She said her grandmother died in her sleep early Wednesday morning at home in San Francisco surrounded by her family. Exact details of her death are being kept private at Chiang’s request.
Chiang was the owner, chef and mastermind behind the game-changing San Francisco restaurant, the Mandarin. She is widely credited with bringing real Chinese food to America and was a celebrity chef before celebrity chefs were popularized.
“I will miss my grandmother’s gracious warmth, her fearlessness, her wit and vibrancy, her ceaseless curiosity, how informed she was, and her ability to indulge in life,” Siena Chiang told CNN.
“I will miss learning from her century of stories, which were endlessly entertaining and incredibly wise.”
Long road to San Francisco
Cecilia Chiang blazed a trail for Chinese cuisine in the United States. She died Wednesday at age 100.
Chiang, who was born near Shanghai, came from an upper-class Chinese family. Her husband was a diplomat in Japan, and although she wasn’t shy about acknowledging her good fortune, she faced other, perhaps more hard-won obstacles.
Convincing the dining public that Chinese food didn’t have to be Thursday’s cheap take-out option, Chiang, who moved to the Bay Area in 1959, had her work cut out for her.
It wasn’t enough to present unfamiliar dishes to customers of the Mandarin, her 50-seat restaurant on Polk Street.
The refined side of Chinese food
The year was 1961, and Chiang insisted on showing diners the refined side of Chinese food. The restaurant’s wine list was part of her strategy. Chiang says she wanted to upgrade the Chinese dining experience. To do this, she also needed to be hyperaware of aesthetics.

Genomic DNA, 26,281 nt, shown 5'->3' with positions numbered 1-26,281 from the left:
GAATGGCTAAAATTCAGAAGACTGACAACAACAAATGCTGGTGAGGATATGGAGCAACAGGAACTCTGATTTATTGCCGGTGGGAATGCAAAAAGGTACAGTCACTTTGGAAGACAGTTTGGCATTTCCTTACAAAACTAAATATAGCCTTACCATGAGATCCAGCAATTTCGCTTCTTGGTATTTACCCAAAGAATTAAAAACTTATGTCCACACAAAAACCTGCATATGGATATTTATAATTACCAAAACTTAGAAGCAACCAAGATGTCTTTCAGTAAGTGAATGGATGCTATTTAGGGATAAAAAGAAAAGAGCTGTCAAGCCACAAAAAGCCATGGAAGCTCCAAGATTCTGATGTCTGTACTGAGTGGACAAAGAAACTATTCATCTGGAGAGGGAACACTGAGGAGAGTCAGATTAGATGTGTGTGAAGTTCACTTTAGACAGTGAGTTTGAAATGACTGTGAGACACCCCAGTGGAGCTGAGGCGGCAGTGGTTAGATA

The Mandarin, which would later occupy a much larger space in Ghirardelli Square, wasn’t like other Chinese restaurants.
Its dissonance was purposeful.
“Is this a Chinese restaurant?” Chiang says people asked her all the time. The Mandarin did not serve chop suey or chow mein, two standard dishes on every Chinese restaurant in the US at the time.
But this is exactly what Chiang wanted to avoid. In fact, her early brushes with Chinese food in America had left her unimpressed and determined to show San Francisco what Chinese food was really like.
Not only was Chiang a woman trying to run a restaurant in a male-dominated industry, but she was also attempting to educate diners.
Changing people’s minds was complicated. And, Chiang, who had been retired some 20 years when she died, at one point remarked that not a single existing restaurant could compare to the Mandarin.
In 2018, Chiang was excited to join a group of Bay area chefs at Alice Waters’ house for a meal and conversation.
Chiang’s ownership of her success was refreshing.
Chiang proudly shared her memories, including stories about famous regulars who used to fly down to SF via private jet every weekend just to dine at her restaurant, as fondly as she talked about her next great food adventure — one of life’s greatest pleasures.
“She deliberately and unceasingly championed outsiders trying to make their mark in food, both Chinese and otherwise,” her granddaughter said. “I hope she is a signal and an inspiration to people with marginalized identities to always believe in your own worth and knowledge, and to be uncompromising about your culture.”
Cecilia Chiang enjoyed dining out and talking about food with other culinary stars.
Well into her 90s, Chiang could be found flying to Tulum to eat at Rene Redzepi’s Noma Mexico, a short-lived pop-up, or getting together in the Bay area with industry pals Alice Waters and Belinda Leong.
One week, recalls Leong, Chiang had patronized three Michelin-starred restaurants in California’s Wine Country: Meadowood, The French Laundry and Single Thread.
Chiang was a model for living life to the fullest.
Over a cold beer and red pork in her SF home in December 2018, Chiang offered a simple piece of advice: “Have fun … you don’t know [about tomorrow].”
CNN’s Cheri Mossburg contributed to this report.